ILRI / Markets / Women

Ethiopia State Minister opens the gender and market-oriented agriculture workshop

Address by Ato Wondirad Mandefro, State Minister of Agriculture, Ethiopia to the Workshop on Gender and Market-Oriented Agriculture held at the ILRI Campus, Addis Ababa, 31st January to 2nd February 2011.

Distinguished Guests, Ladies and Gentlemen:

It is a privilege and honor to welcome you all to Ethiopia from different parts of the world including Africa and Asia. It is an honor for Ethiopia to host this workshop, the first dialogue on Gender and Market-oriented Agriculture, to pave the way to put science and research to practice.

Ranked 157th out of 168 countries listed in the Human Development Index prepared annually by UNDP (2010), it can be seen that Ethiopia has made rapid strides in the last decade which has resulted in a steady improvement in the quality of life. However, there are still many challenges that need to be addressed. Amongst them is the urgent need to enhance the quality of life of women, particularly in rural areas.

Over 85 percent of Ethiopian women reside in rural areas, where peasant families are engaged primarily in subsistence agriculture. Rural women are integrated into the rural economy, which is basically labor intensive and which exacts a heavy physical toll on all, including children. Women are often among the most disadvantaged in terms of access to education (with literacy rates of 34% and 28% enrollment rate from primary through to tertiary schools (49% and 41% respectively for men)) and political representation (only 8% of the seats in parliament are held by women). They are also economically weak, with an estimated income of USD 516 (expressed in terms of purchasing power parity) which is only half of that earned by men (USD PPP1008). In addition, many cultural norms and practices further discriminate against women.

The Federal Democratic Republic of Ethiopia has clearly put in its constitution the rights of women for equal economic development as men. Since 1993, Ethiopia has a national gender policy (National Policy on Women); and two National Action Plans on gender (2000 and 2006) were devised to achieve the objectives of the National Policy on Women. However, although much progress has been made, due to a number of constraints, many national targets for gender equality in agriculture are yet to be met. The main challenge being that women are less educated, not equally involved in decision making, and tend to benefit less from the overall agriculture and development process. In addition, women’s access to markets is particularly constrained, both by their many household obligations as well as other constraints on their mobility. So without doubt, addressing gender imbalance in market-oriented agriculture will yield high returns.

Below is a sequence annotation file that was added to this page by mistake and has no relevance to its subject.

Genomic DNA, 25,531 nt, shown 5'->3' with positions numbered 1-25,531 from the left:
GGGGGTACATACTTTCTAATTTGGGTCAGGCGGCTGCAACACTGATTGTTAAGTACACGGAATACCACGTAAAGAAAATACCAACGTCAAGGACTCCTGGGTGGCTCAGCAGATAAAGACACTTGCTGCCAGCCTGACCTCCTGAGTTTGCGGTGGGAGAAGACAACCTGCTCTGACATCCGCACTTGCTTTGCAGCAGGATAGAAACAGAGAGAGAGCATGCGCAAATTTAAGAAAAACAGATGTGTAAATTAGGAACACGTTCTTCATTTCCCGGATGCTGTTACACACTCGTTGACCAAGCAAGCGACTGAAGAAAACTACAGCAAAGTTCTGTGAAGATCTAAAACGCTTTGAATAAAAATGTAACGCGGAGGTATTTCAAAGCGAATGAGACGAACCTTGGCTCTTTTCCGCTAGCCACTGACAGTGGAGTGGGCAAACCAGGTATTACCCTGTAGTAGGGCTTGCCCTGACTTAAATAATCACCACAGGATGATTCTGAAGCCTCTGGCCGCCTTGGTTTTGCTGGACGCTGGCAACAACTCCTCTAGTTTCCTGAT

Estimates show that removing the constraints facing Ethiopian women in education and in the labor market could add almost 2 percentage points to GDP growth per year between 2005 and 2030. Adding the growth-effects of gender equality in agriculture suggests that there are huge economic benefits from including women more fully in development strategies.

Therefore, the new Agricultural Growth Program (AGP) that the government is embarking on has identified women and youth as one of the important target groups. The Project Development Objective is to increase agricultural productivity and market access for key crop and livestock products in targeted woredas with increased participation of women and youth.

A recent social assessment conducted identified several social groups in AGP woredas that are disadvantaged, including: Women and female-headed households, including women without access to farmland, female heads of households with little land and large families (including households with sufficient land but insufficient labor), and women in polygamous marriages whose property rights are not independent of the husband.